Saturday, February 4, 2017

Old Friends, Park Benches, and Book-ends

A week ago, I'd have been making cookies for our trip to the Keys.  This morning, I'm making a quick bread with leftover cranberry sauce that we had with our grilled pork tenderloin on Monday night.  In the past days since my college roommate left, I haven't had time to write about the visit. 

Let me take some time this morning to capture some memories before they slide away:

--My friend came on a Tuesday.  When I got home, I made a beef stroganoff, so that she'd have something to eat if she didn't like the other things we made.

--I needn't have worried.  She's not a picky eater.  We also had a chicken mole poblano that was unusual but delicious--a bit of heat, but not too spicy.  We had a grilled, salt-packed pork tenderloin on our last evening together--we ate outside, which was lovely, albeit chilly.

--We didn't end up having a picnic in the Keys.  I had planned to bring the bread, condiments, meats, and cheese separately, so that our sandwiches wouldn't get soggy.  I forgot the bread.  My spouse suggested that we eat at Mrs. Mac's Kitchen.  It has a lot of artifacts from old Florida as decorations, which we knew would fascinate our friend.

--We also had fruit milkshakes at Robert Is Here, one of South Florida's oldest roadside fruit and veggie markets.  Yum.

--We did more than eat.  My spouse served as tour guide when I had to work.  My spouse and friend went to the Coral Castle, which she had heard about on some sci-fi show.  While they were that far south, they took the Tamiami Trail west, and stopped at the welcome center that's halfway across the state.  They explored various beaches.

--I enjoyed our trip to the Keys, although it was a lot of driving.  My spouse took the motorcycle down, and my friend and I drove in the car.  On the way back, my friend rode on the bike; my spouse drove the bike, and my friend took all sorts of pictures as they went over bridges.   The motorcycle is really the way to see the Keys.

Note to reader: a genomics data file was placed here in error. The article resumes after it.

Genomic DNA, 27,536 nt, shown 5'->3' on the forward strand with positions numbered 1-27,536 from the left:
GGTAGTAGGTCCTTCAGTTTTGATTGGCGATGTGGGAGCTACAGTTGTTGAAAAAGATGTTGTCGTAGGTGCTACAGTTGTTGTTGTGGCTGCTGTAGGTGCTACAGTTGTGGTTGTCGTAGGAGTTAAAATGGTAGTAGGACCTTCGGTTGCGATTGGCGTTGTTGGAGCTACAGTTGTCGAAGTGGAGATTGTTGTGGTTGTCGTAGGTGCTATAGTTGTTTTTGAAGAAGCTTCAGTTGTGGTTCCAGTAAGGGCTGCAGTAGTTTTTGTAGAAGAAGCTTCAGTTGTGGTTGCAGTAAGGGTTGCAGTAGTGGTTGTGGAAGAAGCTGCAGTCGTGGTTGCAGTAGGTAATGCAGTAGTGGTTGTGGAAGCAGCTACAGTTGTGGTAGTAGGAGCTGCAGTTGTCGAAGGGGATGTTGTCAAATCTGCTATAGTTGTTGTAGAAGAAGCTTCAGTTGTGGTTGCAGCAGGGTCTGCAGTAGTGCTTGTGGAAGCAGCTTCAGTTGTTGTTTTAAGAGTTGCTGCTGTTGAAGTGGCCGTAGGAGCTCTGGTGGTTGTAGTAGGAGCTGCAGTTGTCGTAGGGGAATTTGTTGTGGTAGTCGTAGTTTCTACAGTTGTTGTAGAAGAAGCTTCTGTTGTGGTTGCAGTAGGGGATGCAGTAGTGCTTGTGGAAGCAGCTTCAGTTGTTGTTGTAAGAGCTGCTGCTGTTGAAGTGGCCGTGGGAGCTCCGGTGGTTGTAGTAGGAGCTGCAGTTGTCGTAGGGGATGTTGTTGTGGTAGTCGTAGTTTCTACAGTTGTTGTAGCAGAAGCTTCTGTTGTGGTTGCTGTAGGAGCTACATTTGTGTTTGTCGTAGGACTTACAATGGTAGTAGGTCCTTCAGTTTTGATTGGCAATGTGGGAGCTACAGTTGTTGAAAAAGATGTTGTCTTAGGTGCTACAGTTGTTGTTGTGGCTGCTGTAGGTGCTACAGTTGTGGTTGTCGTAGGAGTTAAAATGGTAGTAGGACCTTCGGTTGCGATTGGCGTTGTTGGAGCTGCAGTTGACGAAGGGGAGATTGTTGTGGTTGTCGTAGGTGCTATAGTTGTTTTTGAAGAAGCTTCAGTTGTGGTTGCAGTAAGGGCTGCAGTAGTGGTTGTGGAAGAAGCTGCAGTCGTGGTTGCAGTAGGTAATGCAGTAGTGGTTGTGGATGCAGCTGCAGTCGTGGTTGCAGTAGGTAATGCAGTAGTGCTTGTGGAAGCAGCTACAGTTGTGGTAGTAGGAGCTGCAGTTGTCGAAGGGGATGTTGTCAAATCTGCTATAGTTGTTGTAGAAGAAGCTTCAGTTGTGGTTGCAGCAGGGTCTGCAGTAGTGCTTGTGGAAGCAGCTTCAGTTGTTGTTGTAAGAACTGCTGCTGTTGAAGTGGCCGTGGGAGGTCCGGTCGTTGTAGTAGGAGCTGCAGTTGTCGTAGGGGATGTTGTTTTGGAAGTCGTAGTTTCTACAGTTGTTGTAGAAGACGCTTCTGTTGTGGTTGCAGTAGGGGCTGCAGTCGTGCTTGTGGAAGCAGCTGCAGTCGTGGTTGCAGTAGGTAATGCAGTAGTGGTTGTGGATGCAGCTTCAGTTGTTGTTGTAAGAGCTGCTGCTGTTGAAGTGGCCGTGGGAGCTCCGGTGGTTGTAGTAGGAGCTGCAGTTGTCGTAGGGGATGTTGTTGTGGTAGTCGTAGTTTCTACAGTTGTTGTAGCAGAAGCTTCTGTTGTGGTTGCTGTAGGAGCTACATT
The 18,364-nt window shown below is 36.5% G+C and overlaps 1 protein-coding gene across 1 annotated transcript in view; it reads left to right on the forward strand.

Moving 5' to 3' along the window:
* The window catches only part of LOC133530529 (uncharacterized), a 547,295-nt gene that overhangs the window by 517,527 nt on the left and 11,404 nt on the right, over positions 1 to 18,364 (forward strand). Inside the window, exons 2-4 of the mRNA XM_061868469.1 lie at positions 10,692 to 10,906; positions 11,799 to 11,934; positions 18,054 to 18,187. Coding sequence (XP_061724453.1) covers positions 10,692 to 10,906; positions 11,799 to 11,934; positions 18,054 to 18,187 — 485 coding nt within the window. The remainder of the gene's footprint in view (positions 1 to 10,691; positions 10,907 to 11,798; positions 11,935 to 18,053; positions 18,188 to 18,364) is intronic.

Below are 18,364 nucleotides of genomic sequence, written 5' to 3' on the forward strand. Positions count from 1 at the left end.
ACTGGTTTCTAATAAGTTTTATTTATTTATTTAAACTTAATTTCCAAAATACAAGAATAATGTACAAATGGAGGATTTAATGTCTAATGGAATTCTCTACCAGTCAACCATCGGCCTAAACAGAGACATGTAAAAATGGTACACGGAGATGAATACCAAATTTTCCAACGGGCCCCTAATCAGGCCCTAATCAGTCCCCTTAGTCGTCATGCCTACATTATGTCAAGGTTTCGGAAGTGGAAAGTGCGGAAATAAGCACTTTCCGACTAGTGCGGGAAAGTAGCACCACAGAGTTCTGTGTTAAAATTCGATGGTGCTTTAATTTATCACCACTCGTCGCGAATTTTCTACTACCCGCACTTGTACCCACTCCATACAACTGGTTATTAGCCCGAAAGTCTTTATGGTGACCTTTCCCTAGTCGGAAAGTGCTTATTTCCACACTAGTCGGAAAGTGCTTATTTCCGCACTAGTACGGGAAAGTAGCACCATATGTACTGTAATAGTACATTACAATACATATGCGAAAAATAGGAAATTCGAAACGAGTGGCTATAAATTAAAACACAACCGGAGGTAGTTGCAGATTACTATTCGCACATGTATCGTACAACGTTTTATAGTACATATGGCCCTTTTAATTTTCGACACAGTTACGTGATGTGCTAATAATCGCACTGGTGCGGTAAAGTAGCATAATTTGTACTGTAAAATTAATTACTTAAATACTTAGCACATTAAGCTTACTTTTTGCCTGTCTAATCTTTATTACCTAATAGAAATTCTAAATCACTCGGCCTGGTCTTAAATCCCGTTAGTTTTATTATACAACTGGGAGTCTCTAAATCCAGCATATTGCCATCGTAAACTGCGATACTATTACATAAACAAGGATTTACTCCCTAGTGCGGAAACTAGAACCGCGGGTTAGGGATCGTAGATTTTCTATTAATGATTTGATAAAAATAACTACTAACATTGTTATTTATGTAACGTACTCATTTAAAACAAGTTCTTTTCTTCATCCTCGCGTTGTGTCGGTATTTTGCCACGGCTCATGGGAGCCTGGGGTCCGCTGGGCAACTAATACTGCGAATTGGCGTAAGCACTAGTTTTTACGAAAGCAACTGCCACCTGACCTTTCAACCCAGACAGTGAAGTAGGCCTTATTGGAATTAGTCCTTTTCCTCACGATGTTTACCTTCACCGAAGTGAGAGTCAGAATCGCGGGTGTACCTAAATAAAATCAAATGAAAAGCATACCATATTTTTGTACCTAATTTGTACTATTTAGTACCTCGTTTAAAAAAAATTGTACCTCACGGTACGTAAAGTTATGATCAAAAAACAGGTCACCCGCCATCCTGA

Then my spouse headed back, while my friend and I meandered.  We stopped at a T-shirt shop that had signs at every corner telling us that we were on camera, that the prices were the prices, and to be sure of what we wanted before we came to the counter.  My friend wanted cheap T-shirts so we braved the customer-unfriendly attitude.

We also stopped at an set of shops that looked like it was run by an artists' collective; we had a great time chatting with a woman who ran a store, while she mixed up a scented oil concoction for my friend.

My friend had wanted a picture of a pelican, so we stopped at a biker-friendly tiki bar that's at the upper end of Key Largo and has a huge property with lots of water around.  And there, finally, she found a pelican who stayed still long enough for pictures--and in fact, seemed to pose with its head tilted back in a way I've never seen a pelican hold its body.

--I also enjoyed Sunday, a rainy Sunday full of church, soup, and a trip to Ikea.  After all the Saturday driving, it was good to have down time.

--We had great conversations.  I enjoyed hearing about the women's march and about life in Butte, Montana where she lives.  She's much more of a free spirit than I am; for example, she travelled to the women's march knowing where she'd spend the first night, but not the other four nights.  She mentioned she was on a shoe-string budget, so it wouldn't have surprised me if she planned to sleep under a bridge.  But she's resourceful and outgoing, and she found lodging.  It made for great stories--I love being reminded that there are lots of other ways to live a life, and that we do exist in a generous universe.

--My friend still works in radio, and we had fun planning shows, just like we did back when we were in college.  This morning, I'm remembering the Simon and Garfunkle song about old friends who sat on a park bench like book-ends.  The song has this line, written by a very young Paul Simon:  "How terribly strange to be 70."

It's also terribly strange to be in our 50's--in some ways, like no time has passed at all.  But all too soon, we, too, will be in our 70's.

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